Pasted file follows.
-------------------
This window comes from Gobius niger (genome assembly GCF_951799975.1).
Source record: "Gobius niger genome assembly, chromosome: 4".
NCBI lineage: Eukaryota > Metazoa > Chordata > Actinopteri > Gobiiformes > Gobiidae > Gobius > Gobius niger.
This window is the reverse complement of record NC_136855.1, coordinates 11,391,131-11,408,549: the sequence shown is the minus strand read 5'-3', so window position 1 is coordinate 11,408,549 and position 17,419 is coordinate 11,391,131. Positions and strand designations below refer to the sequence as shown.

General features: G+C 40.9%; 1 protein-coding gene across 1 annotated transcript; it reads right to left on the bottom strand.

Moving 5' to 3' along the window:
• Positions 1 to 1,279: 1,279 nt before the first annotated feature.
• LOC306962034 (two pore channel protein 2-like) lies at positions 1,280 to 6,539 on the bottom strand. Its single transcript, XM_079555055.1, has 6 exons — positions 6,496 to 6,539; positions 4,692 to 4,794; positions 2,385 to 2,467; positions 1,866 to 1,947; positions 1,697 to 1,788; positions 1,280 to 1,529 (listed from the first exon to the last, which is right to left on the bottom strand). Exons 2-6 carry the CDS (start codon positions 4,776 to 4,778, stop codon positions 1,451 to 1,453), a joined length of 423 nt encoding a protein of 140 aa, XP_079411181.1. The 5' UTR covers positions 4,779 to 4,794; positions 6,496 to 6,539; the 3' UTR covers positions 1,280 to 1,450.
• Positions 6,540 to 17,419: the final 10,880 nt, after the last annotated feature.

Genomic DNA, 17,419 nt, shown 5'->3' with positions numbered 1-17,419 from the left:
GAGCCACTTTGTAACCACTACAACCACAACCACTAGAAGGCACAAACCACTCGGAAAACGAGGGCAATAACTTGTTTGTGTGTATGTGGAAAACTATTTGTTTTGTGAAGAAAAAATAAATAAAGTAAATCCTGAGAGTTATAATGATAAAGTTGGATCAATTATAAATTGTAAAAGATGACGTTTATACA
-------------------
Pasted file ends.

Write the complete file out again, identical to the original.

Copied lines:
This window comes from Gobius niger (genome assembly GCF_951799975.1).
Source record: "Gobius niger genome assembly, chromosome: 4".
NCBI lineage: Eukaryota > Metazoa > Chordata > Actinopteri > Gobiiformes > Gobiidae > Gobius > Gobius niger.
This window is the reverse complement of record NC_136855.1, coordinates 11,391,131-11,408,549: the sequence shown is the minus strand read 5'-3', so window position 1 is coordinate 11,408,549 and position 17,419 is coordinate 11,391,131. Positions and strand designations below refer to the sequence as shown.

General features: G+C 40.9%; 1 protein-coding gene across 1 annotated transcript; it reads right to left on the bottom strand.

Moving 5' to 3' along the window:
• Positions 1 to 1,279: 1,279 nt before the first annotated feature.
• LOC306962034 (two pore channel protein 2-like) lies at positions 1,280 to 6,539 on the bottom strand. Its single transcript, XM_079555055.1, has 6 exons — positions 6,496 to 6,539; positions 4,692 to 4,794; positions 2,385 to 2,467; positions 1,866 to 1,947; positions 1,697 to 1,788; positions 1,280 to 1,529 (listed from the first exon to the last, which is right to left on the bottom strand). Exons 2-6 carry the CDS (start codon positions 4,776 to 4,778, stop codon positions 1,451 to 1,453), a joined length of 423 nt encoding a protein of 140 aa, XP_079411181.1. The 5' UTR covers positions 4,779 to 4,794; positions 6,496 to 6,539; the 3' UTR covers positions 1,280 to 1,450.
• Positions 6,540 to 17,419: the final 10,880 nt, after the last annotated feature.

Genomic DNA, 17,419 nt, shown 5'->3' with positions numbered 1-17,419 from the left:
GAGCCACTTTGTAACCACTACAACCACAACCACTAGAAGGCACAAACCACTCGGAAAACGAGGGCAATAACTTGTTTGTGTGTATGTGGAAAACTATTTGTTTTGTGAAGAAAAAATAAATAAAGTAAATCCTGAGAGTTATAATGATAAAGTTGGATCAATTATAAATTGTAAAAGATGACGTTTATACA